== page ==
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Up close, without a golf club in her hand, Michelle Wie appears every bit a 13-year-old still a couple weeks removed from entering the ninth grade.
Cute, not glamorous. Polite, not polished. A bit reserved around strangers. Mostly “yeahs” and giggles, no deep thoughts.
Then she grabs a golf club. Then everything changes.
The world's most famous junior golfer - and doesn't that sound silly when you consider those 285-yard drives, a last-group pairing in the final round of an LPGA major, and her ongoing Summer Tour Spectacular - was at Highland Meadows Golf Club yesterday, preparing for another date with the pros in this week's Jamie Farr Kroger Classic.
Early last year, PGA Tour player Tim Herron didn't learn until just before tee time that a 12-year-old local girl was in his pro-am group at the Sony Open in Hawaii. That was when Tom Lehman walked by with a simple scouting report. “Game-up and play hard,” Lehman said.
“Good thing I did,” Herron said later. “She almost beat me.”
The legend of Michelle Wie has been growing since she shot a 64 at the age of 10, the same year she qualified for her first USGA championship, the U.S. Amateur Public Links.
Annika Sorenstam, the LPGA's top player, got a look at Wie this spring at the Nabisco Championship, the tour's first major of the year.
“When you see her play, you don't think she's 13,” said Sorenstam. “She has a very good swing and she makes the most out of it. She's got all the tools, that's for sure. She could be the one.”
Sorenstam took up the game at the age of 12 and her first recorded handicap was a 54. She remembers the thrill she felt the first time she broke 100. Reportedly, Michelle Wie has never shot in the 100s.
Far from it, at least earlier this year at the Nabisco, when Wie fired a third-round 66 to play her way into the final group on the weekend. She ended up tied for ninth, but certainly opened some eyes along the way.
“I had never seen anybody hit it that far,” said LPGA veteran Leta Lindley, who was paired with Wie during the latter's round of 66. “She had wedges into par 4s that I was hitting woods into.”
Lindley is among the tour's more diminutive players at 5-4. Wie is already 6-feet tall, having grown about three inches a year since turning 10.
“If you didn't see who was swinging and you saw the ball take off, you'd think a man hit it,” LPGA Hall-of-Famer Nancy Lopez said after watching Wie at the Chick-fil-A Championship near Atlanta.
The Farr Classic is the third of five LPGA tournaments from which Wie accepted sponsor's exemptions this year. Yet to come are two men's events on the Nationwide and Canadian tours. Mixed in was Wie's so-called USGA Grand Slam.
She won the U.S. Women's Public Links championship in June, and then played in the U.S. Women's Open, the U.S Girls Junior and last weekend's U.S. Women's Amateur, where she was upset in the first round of match play.
“I wasn't that heartbroken,” she said yesterday, “considering I'd shot a 67 the day before [for a 2-under 140 total in 36 holes of medal play qualifying]. It's been a fun summer so far. I've enjoyed the atmosphere at tournaments and getting to know players and different courses. I've been able to meet new people and make new friends.”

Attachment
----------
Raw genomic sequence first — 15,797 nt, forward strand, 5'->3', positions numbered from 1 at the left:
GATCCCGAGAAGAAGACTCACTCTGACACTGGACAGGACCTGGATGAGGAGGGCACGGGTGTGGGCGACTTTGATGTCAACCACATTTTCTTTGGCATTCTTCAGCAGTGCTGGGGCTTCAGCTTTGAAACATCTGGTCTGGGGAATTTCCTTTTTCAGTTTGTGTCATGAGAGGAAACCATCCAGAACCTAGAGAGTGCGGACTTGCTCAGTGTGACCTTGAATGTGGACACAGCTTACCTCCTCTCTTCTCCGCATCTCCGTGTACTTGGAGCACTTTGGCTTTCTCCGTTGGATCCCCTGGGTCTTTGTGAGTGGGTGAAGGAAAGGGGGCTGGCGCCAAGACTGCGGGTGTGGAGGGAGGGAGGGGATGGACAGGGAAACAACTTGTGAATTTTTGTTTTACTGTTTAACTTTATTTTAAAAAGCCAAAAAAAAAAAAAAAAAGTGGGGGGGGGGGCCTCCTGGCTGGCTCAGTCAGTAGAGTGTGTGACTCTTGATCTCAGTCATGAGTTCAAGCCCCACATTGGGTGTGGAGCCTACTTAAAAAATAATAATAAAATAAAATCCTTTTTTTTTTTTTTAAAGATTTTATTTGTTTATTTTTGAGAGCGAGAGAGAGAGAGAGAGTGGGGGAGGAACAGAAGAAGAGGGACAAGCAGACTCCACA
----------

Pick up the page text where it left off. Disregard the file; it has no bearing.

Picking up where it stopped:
At age 13, though, she is still closest to Team Wie - father B.J., mother Bo and swing coach Gary Gilchrist. They were at her side, as usual, throughout the day yesterday as Michelle spent considerable time on Highland Meadows' two ranges, working mostly on her short game, and the practice putting green.
“That's what I'm really concentrating on,” she said of her putting. “I'm kind of weak at that.”
There's nothing weak about her game off the tee. At the Nabisco Championship, the muscled teen averaged a tournament-best 286.2 yards. She can pump it up past 300 yards almost at will, but will have to be more consistent on and around the greens to make a mark this week at the Meadows.
It is her power and length that wows the fans and a smooth, natural, almost effortless swing - so much like that of Ernie Els that Lehman nicknamed her The Big Wiesy - that has experts predicting greatness.
She does not come to a tournament like the Farr simply hoping to play well and eager to gain experience.
“I want to win,” she said yesterday.
Her aspirations are not modest. Wie wants to be the first to play on both the LPGA and PGA Tours. Competing in the Masters is high on her list.
Although she has been on a dizzying travel and playing schedule this summer, Michelle actually is in no hurry. She has four years of high school and then would be interested in attending Stanford University. If she were to go the distance, it could be as many as eight years before she brings her talents to the pro circuit.
Only time will tell if she arrives with a Tiger-like impact or as just another athlete who peaked with size and talent at a young age only to be caught by peers.
Until then, Wie will continue to drift between childhood and an adult-sized talent. She and her Korean-born parents, both exceptional golfers at one time, will continue walking that narrow tightrope that sways between the development of her gift and her ability to be a normal teenager.
“I guess if you grow up normal, you'll only be normal,” she said earlier this year in a rather insightful moment. “I don't want to be normal. I want to be something else.”